The gadgets in her future world all spring from the regency era when the high-end technology of the day was steam and balloons. Two of Loudon’s characters, Edwin and Dr. Entwerfen embark on an expedition to the tomb of Pharaoh Cheops (Khufu), to shock him back to life with a galvanized battery. Their dialogue when leaving for Egypt and realizing they have too much baggage for the balloon touches on some of Loudon’s interesting futuristic inventions. She even envisioned a certain type of space flight as a fashionable mode of travel. Here’s a short excerpt:

“The cloaks are of asbestos and will be necessary to protect us from ignition, if we should encounter any electric matter in the clouds; and the hampers are filled with elastic plugs for our ears and noses, and tubes and barrels of common air, for us to breathe when we get beyond the common atmosphere of the earth. “

“But what occasion shall we have to go beyond it?”

“How can we do otherwise? Surely you don’t meant to travel the whole distance in the balloon? I thought of course, you would adopt the present fashionable mode of traveling, and after mounting the seventeen miles or thereabouts, which is necessary to get clear of the mundane attraction, to wait there till the turning of the globe should bring Egypt directly under our feet.”

“But it is not in the same latitude.”

Then the doctor explains the box he wants to bring on the balloon contains his portable galvanic battery and his apparatus for making and collecting the inflammable air. It also holds a machine for producing and concentrating quicksilver vapor – the power to propel them onward in place of steam. It even has laughing gas for the sole purpose of keeping up their spirits.

Another change in everyday life in the future is fast mail delivery. Letters are placed inside balls and fired from steam cannons. Every town and district have a woven wire suspended in the air as a net to catch the ball and a cannon to send it off again when the letters for that neighborhood are extracted. A smaller wooden ball with a hole in its side to making whizzing noise as it sails through the air is sent before each mail ball to alert people to keep out of the way.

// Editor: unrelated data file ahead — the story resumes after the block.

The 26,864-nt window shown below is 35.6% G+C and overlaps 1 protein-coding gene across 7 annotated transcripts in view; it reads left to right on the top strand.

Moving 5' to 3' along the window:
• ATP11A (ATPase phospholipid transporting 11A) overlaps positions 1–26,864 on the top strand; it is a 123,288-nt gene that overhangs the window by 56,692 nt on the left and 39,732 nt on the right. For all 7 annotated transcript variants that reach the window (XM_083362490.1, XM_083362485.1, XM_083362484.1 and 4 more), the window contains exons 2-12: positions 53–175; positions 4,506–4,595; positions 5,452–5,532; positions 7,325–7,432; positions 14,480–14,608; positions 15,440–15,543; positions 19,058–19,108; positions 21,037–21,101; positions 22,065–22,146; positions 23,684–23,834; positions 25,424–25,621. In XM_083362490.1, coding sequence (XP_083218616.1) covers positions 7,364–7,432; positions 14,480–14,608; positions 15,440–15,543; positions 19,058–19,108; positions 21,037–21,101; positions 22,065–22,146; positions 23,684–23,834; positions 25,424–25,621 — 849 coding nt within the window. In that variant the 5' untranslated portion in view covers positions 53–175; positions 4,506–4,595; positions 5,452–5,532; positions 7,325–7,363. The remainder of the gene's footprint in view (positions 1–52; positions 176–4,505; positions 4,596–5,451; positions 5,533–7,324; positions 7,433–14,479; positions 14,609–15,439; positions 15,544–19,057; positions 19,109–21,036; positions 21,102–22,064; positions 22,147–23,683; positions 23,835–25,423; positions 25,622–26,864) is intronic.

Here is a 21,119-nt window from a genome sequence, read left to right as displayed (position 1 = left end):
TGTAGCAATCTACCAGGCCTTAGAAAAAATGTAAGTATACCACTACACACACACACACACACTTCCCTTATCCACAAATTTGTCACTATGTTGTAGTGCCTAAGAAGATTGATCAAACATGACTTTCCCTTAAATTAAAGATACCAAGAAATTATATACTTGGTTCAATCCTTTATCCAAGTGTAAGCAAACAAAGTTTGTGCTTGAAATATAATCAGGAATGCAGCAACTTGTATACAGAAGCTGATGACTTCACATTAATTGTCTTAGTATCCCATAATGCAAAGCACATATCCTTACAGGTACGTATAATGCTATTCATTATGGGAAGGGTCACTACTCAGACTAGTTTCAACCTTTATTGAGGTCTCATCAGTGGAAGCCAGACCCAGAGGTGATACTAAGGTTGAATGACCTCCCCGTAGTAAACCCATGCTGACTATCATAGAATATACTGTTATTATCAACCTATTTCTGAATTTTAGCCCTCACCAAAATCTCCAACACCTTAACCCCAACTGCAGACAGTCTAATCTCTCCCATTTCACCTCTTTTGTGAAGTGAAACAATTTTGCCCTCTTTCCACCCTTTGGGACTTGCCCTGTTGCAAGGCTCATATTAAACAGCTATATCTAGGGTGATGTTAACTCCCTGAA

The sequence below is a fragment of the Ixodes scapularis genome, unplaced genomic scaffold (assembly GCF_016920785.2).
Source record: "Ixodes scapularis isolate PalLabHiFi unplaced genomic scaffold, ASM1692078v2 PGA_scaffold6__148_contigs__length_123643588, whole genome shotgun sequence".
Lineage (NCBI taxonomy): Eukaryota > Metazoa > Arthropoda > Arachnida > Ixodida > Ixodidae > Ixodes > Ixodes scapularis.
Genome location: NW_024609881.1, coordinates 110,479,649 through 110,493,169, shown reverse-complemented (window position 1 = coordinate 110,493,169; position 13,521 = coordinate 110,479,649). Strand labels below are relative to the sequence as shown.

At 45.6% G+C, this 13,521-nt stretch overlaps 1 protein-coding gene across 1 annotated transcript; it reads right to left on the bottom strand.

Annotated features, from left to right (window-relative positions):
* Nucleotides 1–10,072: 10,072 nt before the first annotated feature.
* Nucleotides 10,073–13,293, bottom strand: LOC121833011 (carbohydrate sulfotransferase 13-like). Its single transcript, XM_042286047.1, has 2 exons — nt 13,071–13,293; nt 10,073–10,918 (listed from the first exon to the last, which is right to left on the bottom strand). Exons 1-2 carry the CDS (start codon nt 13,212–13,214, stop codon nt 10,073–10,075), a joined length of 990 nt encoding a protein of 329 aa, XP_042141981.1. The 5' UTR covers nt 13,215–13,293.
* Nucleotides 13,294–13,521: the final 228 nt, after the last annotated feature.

Also Stage balloons are used to make fast deliveries. One of the characters receives a collection of ballads, at least three hundred years old, sent from London by stage balloon that morning. They are on rag paper since asbestos paper used in the 22nd century had only been invented for two hundred years.

Movable houses are another change in the future. One of the characters, Edric, sees a house slide out of place and glide along the road. A lady at the window blows a kiss to someone in another house as she passes by. When someone wants to go into the country for a few weeks they take their house with them, which saves the trouble of packing and allows everyone to have all their little conveniences about. There are grooves in the bottom of the houses that fit on the iron railways. Propelled by steam, they slide on without much trouble but it only works for small houses as large ones aren’t compact enough.

More futuristic marvels are feather-fans hung from the ceiling, circulating aeriform fluid. Also they use tubes in the houses to suck out stale air and bring the fresh air in. And the most stylish coats are made in a machine. At one end it strips the wool off a sheep, then weaves it so a ready to wear coat comes out at the other end of the machine. Also Bridges are movable and steam-powered to rotate in all directions and to adjust to whatever height is needed for the different waterways. Even streets are modernized, they are warmed by pipes of hot air so no one perishes of cold.

She envisions a lot of technological advancements in agriculture including a steam-powered lawnmower and a mechanical milking machine. Also when the sun doesn’t shine enough to make hay they use a burning glass to make it. When it doesn’t rain enough for the crops they use an electrical machine to draw down clouds to cause rain on the fields that need it.